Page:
Some piano practitioners (especially beginners and intermediates) ask these questions frequently.
- “What other exercises should I do?”
- “Some online experts say that these exercises are dumb. But other experts say I should be doing these exercises (whatever they are)”
- “Do I have to do these exercises? They are boring.”
- “How many minutes a day should I work on these exercises?”
Piano exercises such as scales, arpeggios, inversions, strengthening exercises, etc. are all important. And they are usually incorporated in piano education programs. However, for a lot of students, the dots are not connected. I mean, they don’t know why they are essential, what they are doing that for. Therefore, they are just doing those exercises just because the method books say so, online experts say so, teachers say so.
In my teaching practice, I like to create an opportunity for my students to experience and discover the needs of these exercises by using the materials that they enjoy working on. That’s more important than me telling them to do this exercise or that exercise. Of course, I introduce the exercises accordingly depending on where their levels are at. But I don’t force them to spend too much time on it.
If piano practitioners picked a music piece that was beyond their capability, they may either give it up or postpone the project to their later stage. But if it’s only a little bit challenging, there is a huge opportunity for them to discover the needs for certain kinds of exercises. It is best for this piano practitioner to have proper guidance from a professional teacher, though. Then, the teacher can advise what kind of exercises the student needs to conquer and address the specific technical difficulty that the student ran into. Then, the student would be very eager to learn and earn this particular skill by using specific exercises. The dots are connected. And the motivation is already there.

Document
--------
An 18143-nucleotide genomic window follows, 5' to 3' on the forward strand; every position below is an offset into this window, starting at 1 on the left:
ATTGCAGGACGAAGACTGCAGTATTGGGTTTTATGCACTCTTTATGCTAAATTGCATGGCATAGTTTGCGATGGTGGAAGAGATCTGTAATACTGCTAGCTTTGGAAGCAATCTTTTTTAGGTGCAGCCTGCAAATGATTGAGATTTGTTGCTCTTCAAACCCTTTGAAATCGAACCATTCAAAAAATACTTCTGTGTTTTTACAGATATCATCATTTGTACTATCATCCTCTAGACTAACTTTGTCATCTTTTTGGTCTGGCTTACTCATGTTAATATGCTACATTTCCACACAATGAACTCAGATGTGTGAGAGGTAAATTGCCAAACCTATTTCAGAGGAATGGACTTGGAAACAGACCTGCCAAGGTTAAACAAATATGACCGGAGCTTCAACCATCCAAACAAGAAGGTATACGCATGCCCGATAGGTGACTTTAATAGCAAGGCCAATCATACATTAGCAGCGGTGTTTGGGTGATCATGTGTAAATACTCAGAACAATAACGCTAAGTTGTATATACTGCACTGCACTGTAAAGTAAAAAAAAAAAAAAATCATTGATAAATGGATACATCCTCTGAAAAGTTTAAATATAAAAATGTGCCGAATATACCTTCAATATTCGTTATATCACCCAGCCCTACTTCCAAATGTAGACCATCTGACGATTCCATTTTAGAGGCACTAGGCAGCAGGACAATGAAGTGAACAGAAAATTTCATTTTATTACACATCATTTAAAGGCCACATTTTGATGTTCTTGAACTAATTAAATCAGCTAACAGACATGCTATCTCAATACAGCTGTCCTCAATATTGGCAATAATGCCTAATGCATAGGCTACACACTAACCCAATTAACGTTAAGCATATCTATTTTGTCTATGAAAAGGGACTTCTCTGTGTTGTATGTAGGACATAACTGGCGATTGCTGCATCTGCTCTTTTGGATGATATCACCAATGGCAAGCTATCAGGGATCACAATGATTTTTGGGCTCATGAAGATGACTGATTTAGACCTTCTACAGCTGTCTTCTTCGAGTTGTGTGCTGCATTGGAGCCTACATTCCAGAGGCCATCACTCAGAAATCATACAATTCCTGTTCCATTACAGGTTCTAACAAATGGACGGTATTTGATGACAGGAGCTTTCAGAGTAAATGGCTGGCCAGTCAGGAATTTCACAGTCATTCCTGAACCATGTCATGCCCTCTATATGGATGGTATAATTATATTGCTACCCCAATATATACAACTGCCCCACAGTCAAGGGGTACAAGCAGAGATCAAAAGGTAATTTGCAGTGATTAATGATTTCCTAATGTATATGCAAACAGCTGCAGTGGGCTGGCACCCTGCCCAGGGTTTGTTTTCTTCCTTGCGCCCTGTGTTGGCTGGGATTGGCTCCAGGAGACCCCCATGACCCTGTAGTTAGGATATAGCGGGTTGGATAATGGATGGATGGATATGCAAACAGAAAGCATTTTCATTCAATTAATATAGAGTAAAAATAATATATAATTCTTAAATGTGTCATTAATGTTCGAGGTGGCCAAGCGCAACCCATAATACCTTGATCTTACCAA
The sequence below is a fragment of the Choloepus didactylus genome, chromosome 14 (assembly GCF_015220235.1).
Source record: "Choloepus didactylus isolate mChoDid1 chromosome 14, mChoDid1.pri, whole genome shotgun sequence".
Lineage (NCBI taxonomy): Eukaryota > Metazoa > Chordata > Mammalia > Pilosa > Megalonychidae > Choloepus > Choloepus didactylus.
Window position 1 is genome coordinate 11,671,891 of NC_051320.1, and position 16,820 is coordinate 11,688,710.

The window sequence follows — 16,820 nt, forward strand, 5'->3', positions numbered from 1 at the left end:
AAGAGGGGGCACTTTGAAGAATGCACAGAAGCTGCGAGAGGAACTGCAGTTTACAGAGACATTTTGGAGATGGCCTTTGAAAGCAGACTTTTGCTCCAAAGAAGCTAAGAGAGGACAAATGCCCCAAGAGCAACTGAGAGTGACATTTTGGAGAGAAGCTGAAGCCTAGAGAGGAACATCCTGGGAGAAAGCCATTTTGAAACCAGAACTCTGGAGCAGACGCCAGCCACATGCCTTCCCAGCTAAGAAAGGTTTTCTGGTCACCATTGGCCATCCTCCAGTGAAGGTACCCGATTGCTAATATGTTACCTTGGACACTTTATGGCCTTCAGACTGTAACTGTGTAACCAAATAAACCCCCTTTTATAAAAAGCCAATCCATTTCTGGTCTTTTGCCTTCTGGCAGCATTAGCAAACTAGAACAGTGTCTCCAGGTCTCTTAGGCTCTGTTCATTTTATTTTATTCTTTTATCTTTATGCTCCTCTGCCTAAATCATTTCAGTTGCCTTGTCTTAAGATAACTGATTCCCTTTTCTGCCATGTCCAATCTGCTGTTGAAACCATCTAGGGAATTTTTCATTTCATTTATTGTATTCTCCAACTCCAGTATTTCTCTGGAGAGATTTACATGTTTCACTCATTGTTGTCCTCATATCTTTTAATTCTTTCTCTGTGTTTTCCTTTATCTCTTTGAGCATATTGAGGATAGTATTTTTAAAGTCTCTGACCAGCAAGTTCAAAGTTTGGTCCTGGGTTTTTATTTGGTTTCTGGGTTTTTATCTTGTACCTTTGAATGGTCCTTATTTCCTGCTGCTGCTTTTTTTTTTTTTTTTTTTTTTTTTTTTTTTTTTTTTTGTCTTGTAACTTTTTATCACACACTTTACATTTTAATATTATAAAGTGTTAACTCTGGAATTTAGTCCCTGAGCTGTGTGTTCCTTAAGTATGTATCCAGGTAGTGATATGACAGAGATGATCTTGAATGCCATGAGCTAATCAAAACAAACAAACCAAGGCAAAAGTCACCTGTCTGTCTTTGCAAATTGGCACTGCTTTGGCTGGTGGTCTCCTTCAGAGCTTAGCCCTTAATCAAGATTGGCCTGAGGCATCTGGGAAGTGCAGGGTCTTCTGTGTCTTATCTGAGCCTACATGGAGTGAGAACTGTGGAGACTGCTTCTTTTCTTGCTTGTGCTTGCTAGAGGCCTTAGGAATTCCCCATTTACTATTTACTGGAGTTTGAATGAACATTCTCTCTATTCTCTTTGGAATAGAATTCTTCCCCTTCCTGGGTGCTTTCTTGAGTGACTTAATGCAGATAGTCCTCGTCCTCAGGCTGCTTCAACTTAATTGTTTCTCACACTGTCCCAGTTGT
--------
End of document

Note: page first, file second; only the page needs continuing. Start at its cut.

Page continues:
So, in this blog, I’m actually not able to answer the questions I listed above. I get these questions a lot. But I always have a hard time answering them. So, in the end, I just say, “Just work on a piece of music that you want to work on. Then, you’ll find out that you need some exercises. But if you are willing to spend time to practice these exercises, you can work on them even if you don’t know why you are doing them. The dots will connect in the futures. Perhaps a small amount of exercises every day is better than too much at once. Doing too much of doing these exercises without knowing why you are doing them will kill your motivation eventually. You are trying to enjoy playing music, not to become like a perfect robot in a factory.” It sounds very uninspiring. And it doesn’t sound like what a teacher or coach should be saying. But I believe the best way to realize something always comes from experience. And the wise teachers can give their students just the right amount of that space to discover things. When the student experienced something, he or she will want solutions to go to the next level. Wanting is the key. This student is also motivated to ask a teacher the right kind of question too or to look for guidance.
As the saying goes, “When the student is ready, a teacher appears.” But in this case, “a teacher” doesn’t mean just a real music teacher or piano teacher. It could be something you read, a performance you saw, the music you heard, video clip you saw, something you heard from someone, or accidental discovery you did yourself. In any case, you’ll find it.